Flashback Database: Single-command Recovery
Oracle has built Flashback features into 10g
that will replace the old recovery method of restoring data from tape backups. A fundamental change in 10g
is the shift in storage media from tape to disk. Mendelsohn explained that the use of tapes dates back decades to when tape was cheaper than disk. But now that the two media are nearly equal in cost, why not use disk, he argues. Tape recovery is linear, so administrators have to recover the database at a given point in time and roll the changes forward. Disk, on the other hand, enables random access recovery where only the needed data is restored.
Juan Loaiza, Oracle's vice president of systems technologies, describes the Flashback Database feature as "a rewind button for the database." A Flashback Log inside Database 10g acts as a continuous backup. It captures old versions of changed blocks, operating on only the changed data. An administrator can replay the log to restore a database and it restores only the changed blocks.
|Database 10g offers these Flashback recoveries at all levels: database, table, and row.|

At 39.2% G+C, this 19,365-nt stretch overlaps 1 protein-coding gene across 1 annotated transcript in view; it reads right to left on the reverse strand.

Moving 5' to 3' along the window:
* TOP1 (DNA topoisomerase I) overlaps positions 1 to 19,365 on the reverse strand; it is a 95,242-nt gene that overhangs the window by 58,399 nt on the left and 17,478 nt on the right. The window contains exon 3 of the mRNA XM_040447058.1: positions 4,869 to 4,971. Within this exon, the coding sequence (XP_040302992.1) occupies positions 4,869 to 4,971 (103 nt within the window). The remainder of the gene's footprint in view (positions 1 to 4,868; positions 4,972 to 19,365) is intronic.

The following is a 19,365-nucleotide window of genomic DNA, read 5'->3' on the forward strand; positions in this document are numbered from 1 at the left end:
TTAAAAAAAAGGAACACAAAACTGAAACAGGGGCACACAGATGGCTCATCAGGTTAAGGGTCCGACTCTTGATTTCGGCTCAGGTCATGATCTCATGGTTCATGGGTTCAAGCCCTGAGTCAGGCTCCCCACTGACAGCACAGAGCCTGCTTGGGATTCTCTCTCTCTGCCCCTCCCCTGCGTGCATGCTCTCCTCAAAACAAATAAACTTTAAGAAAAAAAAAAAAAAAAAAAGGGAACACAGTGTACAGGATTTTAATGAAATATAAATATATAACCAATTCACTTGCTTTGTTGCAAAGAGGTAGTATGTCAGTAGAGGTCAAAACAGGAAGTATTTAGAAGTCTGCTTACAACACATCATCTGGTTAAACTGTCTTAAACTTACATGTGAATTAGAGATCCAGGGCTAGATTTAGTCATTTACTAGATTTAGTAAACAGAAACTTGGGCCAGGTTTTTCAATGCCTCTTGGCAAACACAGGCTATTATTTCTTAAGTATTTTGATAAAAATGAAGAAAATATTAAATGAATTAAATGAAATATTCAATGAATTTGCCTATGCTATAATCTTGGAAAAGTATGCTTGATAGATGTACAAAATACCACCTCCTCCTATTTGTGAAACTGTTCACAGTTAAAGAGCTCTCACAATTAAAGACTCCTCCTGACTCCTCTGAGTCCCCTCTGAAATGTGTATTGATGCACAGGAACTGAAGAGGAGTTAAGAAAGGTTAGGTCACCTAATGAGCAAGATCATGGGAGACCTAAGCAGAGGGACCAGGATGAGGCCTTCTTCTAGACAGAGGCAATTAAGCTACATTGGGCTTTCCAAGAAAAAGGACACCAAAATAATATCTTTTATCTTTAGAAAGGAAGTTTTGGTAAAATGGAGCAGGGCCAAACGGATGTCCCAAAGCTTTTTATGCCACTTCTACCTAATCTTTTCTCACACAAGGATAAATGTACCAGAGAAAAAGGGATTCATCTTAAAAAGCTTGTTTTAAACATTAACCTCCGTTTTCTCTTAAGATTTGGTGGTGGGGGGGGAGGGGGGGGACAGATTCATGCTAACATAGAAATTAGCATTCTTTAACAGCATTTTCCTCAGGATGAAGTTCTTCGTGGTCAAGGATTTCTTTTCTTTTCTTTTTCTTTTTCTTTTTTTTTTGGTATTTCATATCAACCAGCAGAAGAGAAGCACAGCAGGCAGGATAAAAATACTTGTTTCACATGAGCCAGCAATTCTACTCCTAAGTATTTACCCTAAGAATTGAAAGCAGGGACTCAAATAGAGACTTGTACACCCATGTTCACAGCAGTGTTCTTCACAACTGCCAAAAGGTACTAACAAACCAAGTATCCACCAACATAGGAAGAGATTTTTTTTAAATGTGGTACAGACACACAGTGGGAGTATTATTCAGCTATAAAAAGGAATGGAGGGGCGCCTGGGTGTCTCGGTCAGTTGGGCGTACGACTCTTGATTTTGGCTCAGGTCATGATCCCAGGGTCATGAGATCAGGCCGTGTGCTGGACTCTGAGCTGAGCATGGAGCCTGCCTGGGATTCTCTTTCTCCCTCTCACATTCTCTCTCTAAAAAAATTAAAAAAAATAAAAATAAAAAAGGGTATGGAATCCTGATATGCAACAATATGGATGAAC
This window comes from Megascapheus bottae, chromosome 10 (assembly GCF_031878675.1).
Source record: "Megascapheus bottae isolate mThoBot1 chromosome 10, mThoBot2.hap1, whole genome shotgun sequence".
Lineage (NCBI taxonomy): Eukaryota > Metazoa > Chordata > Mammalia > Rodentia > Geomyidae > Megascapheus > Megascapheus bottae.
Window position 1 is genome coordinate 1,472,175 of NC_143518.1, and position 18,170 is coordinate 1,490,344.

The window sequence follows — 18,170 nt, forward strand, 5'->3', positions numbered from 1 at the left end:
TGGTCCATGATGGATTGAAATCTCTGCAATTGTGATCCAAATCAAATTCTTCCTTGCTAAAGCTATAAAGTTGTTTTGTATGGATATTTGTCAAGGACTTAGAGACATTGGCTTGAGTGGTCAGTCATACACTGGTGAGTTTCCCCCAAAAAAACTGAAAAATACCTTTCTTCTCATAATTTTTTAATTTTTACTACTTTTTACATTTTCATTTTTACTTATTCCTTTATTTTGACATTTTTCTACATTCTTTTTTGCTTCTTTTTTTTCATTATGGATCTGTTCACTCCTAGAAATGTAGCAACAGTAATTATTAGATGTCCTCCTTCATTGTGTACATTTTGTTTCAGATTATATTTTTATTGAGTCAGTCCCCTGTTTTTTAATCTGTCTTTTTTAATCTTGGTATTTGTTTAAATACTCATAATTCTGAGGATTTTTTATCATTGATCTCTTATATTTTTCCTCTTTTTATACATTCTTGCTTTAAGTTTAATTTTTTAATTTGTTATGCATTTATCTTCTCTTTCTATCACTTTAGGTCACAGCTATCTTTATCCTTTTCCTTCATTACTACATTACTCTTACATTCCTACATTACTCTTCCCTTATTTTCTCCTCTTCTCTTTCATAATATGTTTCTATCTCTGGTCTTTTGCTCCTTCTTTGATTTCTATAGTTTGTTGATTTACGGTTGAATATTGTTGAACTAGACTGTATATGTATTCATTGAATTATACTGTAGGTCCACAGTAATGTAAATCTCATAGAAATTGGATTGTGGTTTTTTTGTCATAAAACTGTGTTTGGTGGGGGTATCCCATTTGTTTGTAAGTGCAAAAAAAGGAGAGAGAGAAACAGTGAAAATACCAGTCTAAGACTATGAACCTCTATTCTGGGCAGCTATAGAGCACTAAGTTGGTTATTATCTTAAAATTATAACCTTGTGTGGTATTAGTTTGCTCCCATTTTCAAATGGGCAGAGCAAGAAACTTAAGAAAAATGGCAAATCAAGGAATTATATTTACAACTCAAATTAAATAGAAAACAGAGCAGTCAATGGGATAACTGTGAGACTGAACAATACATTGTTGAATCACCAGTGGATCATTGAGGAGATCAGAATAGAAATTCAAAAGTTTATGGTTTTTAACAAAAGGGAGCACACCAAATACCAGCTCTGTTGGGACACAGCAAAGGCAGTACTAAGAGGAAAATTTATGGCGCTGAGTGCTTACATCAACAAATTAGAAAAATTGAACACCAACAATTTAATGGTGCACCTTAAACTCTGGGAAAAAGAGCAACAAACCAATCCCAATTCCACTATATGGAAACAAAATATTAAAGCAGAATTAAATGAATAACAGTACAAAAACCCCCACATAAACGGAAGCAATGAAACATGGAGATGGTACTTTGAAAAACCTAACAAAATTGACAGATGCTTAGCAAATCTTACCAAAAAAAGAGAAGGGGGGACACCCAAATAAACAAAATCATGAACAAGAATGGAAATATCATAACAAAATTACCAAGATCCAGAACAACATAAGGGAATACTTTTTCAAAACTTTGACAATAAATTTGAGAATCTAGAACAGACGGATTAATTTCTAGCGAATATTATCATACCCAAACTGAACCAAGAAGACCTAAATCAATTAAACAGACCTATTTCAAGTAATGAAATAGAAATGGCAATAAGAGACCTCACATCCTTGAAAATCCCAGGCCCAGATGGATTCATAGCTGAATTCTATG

offers these recoveries at all levels: database (Flashback Database), table (Flashback Table), and row (Flashback Row). The result is incremental recovery: the ability to go back only as far as necessary and to conversely go forward if you went too far. Loaiza sums it up by saying, "if it took you five minutes to make an error, it shouldn't take 50 hours to recover. It should take five minutes to fix."
All this internal intelligence promises reduced failover times with faster recognition and restart. Loaiza said, "we're trading disk space, which is cheaper these days, for downtime, which is expensive."
The approximately 2,000 attendees of Wednesday's keynote reacted enthusiastically to a demonstration of the new Flashback recovery features.
Oracle Database 10g is slated for release at the end of 2003.